The desktop version of Ubuntu will soon run much better on the Raspberry PI 4 with 2GB. Canonical has now announced that the upcoming version Ubuntu 22.04 LTS will be optimized for this with the help of the kernel feature “zswap”.
What is zswap?
To answer this question, we need to talk about swap files in general.
If you are running any kind of Linux system, it is very likely (and recommended) that you have a swap file allocated on your hard disk or SD card. Swap files act as a kind of overflow for your memory, caching pages that are rarely used to free up memory for more active processes. This allows you to continue working even when your system is using almost all of its memory. However, using swap files is less powerful than using RAM because accessing your hard drive (or SD card) is slower.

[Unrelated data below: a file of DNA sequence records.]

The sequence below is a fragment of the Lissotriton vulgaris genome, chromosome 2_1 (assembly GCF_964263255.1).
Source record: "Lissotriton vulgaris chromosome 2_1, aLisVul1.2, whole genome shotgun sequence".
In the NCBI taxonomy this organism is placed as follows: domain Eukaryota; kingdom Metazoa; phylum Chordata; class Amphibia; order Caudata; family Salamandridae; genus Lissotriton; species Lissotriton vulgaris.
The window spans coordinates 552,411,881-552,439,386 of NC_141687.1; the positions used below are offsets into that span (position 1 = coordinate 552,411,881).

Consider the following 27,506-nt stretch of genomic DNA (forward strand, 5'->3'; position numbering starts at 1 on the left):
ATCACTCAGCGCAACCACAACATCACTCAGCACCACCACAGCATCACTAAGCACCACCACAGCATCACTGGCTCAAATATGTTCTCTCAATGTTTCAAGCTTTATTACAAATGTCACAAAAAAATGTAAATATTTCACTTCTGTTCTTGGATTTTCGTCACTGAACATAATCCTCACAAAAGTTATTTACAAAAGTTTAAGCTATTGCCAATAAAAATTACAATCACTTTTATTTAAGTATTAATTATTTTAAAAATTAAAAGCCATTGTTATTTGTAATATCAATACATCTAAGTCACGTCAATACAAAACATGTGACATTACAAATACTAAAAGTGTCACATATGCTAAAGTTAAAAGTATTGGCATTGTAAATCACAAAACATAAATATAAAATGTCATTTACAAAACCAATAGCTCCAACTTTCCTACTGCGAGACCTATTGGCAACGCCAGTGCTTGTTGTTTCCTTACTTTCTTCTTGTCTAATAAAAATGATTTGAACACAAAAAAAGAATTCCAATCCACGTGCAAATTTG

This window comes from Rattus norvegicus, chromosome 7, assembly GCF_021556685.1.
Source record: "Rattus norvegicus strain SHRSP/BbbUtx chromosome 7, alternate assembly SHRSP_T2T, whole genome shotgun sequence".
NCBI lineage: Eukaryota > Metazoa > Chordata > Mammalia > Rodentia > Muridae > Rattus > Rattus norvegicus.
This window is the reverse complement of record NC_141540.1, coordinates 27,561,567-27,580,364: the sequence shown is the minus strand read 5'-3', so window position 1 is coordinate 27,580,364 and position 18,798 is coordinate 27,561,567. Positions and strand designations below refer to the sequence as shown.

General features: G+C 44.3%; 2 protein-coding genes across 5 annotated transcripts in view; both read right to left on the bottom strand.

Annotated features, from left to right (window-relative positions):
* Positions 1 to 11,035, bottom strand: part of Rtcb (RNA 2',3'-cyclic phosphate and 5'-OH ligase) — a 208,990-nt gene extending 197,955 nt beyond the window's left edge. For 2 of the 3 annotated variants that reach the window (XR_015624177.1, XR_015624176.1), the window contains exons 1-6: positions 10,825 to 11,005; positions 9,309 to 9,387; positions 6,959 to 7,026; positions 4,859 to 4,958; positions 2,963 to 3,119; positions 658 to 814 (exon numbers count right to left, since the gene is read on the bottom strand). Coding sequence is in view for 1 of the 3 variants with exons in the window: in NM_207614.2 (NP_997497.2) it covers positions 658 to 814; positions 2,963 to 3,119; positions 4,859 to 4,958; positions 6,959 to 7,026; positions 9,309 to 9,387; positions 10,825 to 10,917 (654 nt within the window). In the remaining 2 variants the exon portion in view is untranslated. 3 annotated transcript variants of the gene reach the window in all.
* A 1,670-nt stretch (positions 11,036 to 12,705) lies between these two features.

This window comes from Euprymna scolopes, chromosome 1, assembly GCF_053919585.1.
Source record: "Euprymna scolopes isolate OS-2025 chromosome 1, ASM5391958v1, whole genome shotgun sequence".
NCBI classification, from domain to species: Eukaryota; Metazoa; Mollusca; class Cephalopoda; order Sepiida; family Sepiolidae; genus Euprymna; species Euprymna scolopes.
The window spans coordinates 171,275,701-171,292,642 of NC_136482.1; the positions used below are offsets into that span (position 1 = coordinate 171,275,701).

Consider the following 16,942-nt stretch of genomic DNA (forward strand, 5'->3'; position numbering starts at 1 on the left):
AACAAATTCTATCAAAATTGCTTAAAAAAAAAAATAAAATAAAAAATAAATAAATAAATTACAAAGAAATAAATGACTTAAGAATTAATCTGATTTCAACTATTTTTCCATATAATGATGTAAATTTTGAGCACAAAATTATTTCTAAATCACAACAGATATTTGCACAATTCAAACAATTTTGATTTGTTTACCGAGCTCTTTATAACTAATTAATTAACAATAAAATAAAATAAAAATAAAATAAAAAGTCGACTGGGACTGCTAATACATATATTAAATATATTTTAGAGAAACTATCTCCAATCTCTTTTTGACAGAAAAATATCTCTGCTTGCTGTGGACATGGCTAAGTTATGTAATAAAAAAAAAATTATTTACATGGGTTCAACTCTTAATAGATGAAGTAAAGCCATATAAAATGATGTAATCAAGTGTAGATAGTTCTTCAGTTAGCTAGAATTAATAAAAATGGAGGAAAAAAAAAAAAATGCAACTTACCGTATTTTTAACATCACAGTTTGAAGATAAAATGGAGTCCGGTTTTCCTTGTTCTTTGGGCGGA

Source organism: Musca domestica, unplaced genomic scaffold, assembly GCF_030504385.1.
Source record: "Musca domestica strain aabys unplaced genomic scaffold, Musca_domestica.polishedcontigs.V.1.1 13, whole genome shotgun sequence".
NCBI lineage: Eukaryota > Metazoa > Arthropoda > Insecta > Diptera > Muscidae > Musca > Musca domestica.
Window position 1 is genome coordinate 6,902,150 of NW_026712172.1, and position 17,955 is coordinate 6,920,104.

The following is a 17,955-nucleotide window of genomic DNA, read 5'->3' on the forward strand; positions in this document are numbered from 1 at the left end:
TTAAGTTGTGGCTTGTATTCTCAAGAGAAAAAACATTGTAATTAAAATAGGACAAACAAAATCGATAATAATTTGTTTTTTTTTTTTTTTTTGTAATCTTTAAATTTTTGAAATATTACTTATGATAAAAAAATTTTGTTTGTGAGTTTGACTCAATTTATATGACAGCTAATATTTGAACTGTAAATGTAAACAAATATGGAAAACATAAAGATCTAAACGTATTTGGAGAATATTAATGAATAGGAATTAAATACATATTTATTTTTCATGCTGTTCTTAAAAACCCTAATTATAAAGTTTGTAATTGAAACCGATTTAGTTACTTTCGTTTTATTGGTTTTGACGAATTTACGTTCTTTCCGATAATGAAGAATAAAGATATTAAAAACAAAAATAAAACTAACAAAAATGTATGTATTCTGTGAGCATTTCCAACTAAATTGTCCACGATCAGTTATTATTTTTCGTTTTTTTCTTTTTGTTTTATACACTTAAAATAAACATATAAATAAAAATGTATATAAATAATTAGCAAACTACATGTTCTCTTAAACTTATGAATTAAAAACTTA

Okay, so where does zswap come in? Zswap is essentially a compression tool. When a process needs to be moved to the swap file, zswap compresses it and checks if the new, smaller size still needs to be moved or if it can stay in RAM. Decompressing a “zswapped” page is much faster than accessing the swap file, so this is a great way to get more bang for your buck on systems with less RAM.
Since zswap is supported out of the box, it can be enabled with the following command:
$ sudo sed -i -e 's/$/ zswap.enabled=1/' /boot/firmware/cmdline.txt